pageoneresults - 7:47 pm on May 28, 2010 (gmt 0)
I will be honest here: the way I've always designed web pages until now, I never really cared about the implicit outline or sectioning of the page. I never used <h2> or higher and the only reason I used <h1> was for SEO purposes.
It's been part of the HTML protocol since inception. Sure, folks were able to wrap their content in basically anything back then. Times have changed.
HTML5 is an extension of HTML4. There are additional elements and attributes that you can now use to extend the meaning and functionality of your documents. If you didn't use them in HTML4, then HTML5 may not appeal to you. It is all about separating presentation from markup and sectioning documents into logical chunks of metadata that can be read by machines.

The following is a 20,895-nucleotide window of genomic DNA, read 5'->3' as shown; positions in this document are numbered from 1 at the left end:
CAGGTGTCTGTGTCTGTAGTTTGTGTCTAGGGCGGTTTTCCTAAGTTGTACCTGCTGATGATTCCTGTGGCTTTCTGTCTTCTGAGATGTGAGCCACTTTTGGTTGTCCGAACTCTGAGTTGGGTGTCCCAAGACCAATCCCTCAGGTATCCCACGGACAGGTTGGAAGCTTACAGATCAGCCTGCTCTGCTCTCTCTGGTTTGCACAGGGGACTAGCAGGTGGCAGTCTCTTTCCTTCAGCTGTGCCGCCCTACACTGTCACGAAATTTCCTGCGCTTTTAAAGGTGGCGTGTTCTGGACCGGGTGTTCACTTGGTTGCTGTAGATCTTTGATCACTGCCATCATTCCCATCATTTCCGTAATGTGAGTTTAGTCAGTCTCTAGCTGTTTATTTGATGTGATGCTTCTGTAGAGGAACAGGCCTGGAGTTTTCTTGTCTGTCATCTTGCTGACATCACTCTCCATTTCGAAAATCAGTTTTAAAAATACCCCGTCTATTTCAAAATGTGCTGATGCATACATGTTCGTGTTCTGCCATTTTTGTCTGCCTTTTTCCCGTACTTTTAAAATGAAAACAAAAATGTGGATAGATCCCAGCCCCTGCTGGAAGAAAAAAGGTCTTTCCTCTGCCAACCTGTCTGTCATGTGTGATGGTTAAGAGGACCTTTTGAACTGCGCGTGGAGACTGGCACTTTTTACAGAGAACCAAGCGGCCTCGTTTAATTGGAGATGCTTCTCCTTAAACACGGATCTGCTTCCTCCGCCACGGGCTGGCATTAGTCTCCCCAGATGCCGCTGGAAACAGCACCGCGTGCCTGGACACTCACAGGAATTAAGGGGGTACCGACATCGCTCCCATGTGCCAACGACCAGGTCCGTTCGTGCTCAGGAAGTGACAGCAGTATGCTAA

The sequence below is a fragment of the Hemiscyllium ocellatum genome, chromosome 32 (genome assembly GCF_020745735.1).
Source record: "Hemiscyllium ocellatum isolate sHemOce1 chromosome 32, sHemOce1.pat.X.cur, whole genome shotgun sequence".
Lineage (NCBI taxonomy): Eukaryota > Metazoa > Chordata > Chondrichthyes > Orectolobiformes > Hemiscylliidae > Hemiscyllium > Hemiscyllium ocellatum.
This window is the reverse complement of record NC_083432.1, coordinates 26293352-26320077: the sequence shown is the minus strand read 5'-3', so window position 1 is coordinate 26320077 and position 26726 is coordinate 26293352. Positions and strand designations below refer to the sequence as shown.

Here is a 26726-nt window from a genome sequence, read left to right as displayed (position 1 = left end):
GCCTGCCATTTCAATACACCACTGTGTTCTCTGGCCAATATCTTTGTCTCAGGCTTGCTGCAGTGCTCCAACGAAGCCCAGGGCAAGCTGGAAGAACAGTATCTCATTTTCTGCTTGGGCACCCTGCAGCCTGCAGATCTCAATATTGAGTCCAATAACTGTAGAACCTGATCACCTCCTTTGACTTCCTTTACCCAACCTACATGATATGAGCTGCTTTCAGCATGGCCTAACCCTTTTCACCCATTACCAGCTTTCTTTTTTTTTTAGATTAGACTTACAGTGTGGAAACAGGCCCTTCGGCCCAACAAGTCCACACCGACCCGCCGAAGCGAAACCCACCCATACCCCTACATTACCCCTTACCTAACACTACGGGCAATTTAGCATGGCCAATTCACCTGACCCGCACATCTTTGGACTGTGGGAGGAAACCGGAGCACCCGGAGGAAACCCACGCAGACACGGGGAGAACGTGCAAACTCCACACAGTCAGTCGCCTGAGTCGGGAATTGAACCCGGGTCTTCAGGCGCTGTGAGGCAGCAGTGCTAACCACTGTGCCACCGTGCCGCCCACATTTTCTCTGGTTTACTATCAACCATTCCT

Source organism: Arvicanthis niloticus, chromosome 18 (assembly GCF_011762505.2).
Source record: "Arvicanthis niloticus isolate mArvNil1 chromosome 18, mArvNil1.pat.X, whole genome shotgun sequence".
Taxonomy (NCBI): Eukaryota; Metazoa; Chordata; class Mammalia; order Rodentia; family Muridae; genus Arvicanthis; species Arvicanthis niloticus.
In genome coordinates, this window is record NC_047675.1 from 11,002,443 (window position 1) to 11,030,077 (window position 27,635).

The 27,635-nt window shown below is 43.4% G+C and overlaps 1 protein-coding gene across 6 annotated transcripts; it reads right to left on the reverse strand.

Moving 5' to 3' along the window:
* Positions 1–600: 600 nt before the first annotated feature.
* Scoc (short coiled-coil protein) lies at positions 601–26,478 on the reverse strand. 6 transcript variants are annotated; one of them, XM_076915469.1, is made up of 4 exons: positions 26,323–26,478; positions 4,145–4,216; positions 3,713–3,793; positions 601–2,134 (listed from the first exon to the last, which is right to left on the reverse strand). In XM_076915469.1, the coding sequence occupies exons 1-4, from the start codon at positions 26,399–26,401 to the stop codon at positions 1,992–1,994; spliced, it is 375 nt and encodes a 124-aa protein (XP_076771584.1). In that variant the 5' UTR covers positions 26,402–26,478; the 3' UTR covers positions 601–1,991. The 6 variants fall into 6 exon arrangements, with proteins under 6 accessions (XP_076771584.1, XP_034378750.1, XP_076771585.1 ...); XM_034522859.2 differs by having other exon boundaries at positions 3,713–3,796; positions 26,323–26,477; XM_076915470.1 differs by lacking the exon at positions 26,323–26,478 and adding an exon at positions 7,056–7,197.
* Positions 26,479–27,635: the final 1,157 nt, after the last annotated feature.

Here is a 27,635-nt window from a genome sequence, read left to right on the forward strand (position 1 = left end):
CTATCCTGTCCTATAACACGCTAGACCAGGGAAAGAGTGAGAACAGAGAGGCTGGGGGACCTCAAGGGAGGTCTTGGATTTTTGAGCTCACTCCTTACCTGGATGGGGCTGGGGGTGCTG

There's really not much difference if you're working with the basic elements. The core group of HTML5 Elements that define the semantic structure of your document can be used safely from what I've seen. I have a very small group of sites though so don't run out and make the changeover just yet.
I like to study what the leaders are doing, those who are writing the protocols. Google is involved with the push to HTML5. They use an HTML5 DOCTYPE and are now validating interior pages. I figure if Google is using it, I'm probably going to be okay using it myself down here at this level. ;)
Taking my example above and extending it to show more semantics...
In most instances, left and right navigation elements contain lists of links or other bullet points. There is meaning behind every element you see above when thinking about machine readable content. ;)